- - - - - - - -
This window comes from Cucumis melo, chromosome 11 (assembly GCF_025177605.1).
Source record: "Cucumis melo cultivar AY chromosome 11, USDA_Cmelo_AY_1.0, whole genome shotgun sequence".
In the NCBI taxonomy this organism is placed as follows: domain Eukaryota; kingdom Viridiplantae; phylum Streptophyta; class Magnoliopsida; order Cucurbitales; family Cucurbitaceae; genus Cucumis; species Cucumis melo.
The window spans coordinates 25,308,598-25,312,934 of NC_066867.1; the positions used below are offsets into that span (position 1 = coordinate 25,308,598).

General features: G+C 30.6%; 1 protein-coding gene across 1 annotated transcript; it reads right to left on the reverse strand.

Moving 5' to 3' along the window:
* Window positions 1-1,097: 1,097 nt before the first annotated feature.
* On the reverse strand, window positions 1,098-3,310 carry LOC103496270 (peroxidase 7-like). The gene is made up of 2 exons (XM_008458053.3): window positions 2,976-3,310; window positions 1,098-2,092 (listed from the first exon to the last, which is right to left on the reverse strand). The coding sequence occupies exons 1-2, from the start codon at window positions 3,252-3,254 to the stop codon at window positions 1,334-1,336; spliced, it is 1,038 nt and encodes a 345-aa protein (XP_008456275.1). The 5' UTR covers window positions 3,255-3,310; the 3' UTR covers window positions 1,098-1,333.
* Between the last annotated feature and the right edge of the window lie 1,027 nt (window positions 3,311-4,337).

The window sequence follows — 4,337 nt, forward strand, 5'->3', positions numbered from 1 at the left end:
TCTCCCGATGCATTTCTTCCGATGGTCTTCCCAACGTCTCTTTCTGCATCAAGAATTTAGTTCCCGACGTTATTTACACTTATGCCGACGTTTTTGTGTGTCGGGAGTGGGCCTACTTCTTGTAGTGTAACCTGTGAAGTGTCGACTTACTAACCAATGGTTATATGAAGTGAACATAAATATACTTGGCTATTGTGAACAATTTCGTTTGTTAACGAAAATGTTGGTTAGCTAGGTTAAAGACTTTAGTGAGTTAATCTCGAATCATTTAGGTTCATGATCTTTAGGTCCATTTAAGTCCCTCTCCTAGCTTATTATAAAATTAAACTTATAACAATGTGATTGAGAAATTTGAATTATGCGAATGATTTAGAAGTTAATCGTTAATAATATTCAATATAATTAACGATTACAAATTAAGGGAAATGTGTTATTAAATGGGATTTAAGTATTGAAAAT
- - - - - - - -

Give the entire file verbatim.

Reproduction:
This window comes from Cucumis melo, chromosome 11 (assembly GCF_025177605.1).
Source record: "Cucumis melo cultivar AY chromosome 11, USDA_Cmelo_AY_1.0, whole genome shotgun sequence".
In the NCBI taxonomy this organism is placed as follows: domain Eukaryota; kingdom Viridiplantae; phylum Streptophyta; class Magnoliopsida; order Cucurbitales; family Cucurbitaceae; genus Cucumis; species Cucumis melo.
The window spans coordinates 25,308,598-25,312,934 of NC_066867.1; the positions used below are offsets into that span (position 1 = coordinate 25,308,598).

General features: G+C 30.6%; 1 protein-coding gene across 1 annotated transcript; it reads right to left on the reverse strand.

Moving 5' to 3' along the window:
* Window positions 1-1,097: 1,097 nt before the first annotated feature.
* On the reverse strand, window positions 1,098-3,310 carry LOC103496270 (peroxidase 7-like). The gene is made up of 2 exons (XM_008458053.3): window positions 2,976-3,310; window positions 1,098-2,092 (listed from the first exon to the last, which is right to left on the reverse strand). The coding sequence occupies exons 1-2, from the start codon at window positions 3,252-3,254 to the stop codon at window positions 1,334-1,336; spliced, it is 1,038 nt and encodes a 345-aa protein (XP_008456275.1). The 5' UTR covers window positions 3,255-3,310; the 3' UTR covers window positions 1,098-1,333.
* Between the last annotated feature and the right edge of the window lie 1,027 nt (window positions 3,311-4,337).

The window sequence follows — 4,337 nt, forward strand, 5'->3', positions numbered from 1 at the left end:
TCTCCCGATGCATTTCTTCCGATGGTCTTCCCAACGTCTCTTTCTGCATCAAGAATTTAGTTCCCGACGTTATTTACACTTATGCCGACGTTTTTGTGTGTCGGGAGTGGGCCTACTTCTTGTAGTGTAACCTGTGAAGTGTCGACTTACTAACCAATGGTTATATGAAGTGAACATAAATATACTTGGCTATTGTGAACAATTTCGTTTGTTAACGAAAATGTTGGTTAGCTAGGTTAAAGACTTTAGTGAGTTAATCTCGAATCATTTAGGTTCATGATCTTTAGGTCCATTTAAGTCCCTCTCCTAGCTTATTATAAAATTAAACTTATAACAATGTGATTGAGAAATTTGAATTATGCGAATGATTTAGAAGTTAATCGTTAATAATATTCAATATAATTAACGATTACAAATTAAGGGAAATGTGTTATTAAATGGGATTTAAGTATTGAAAAT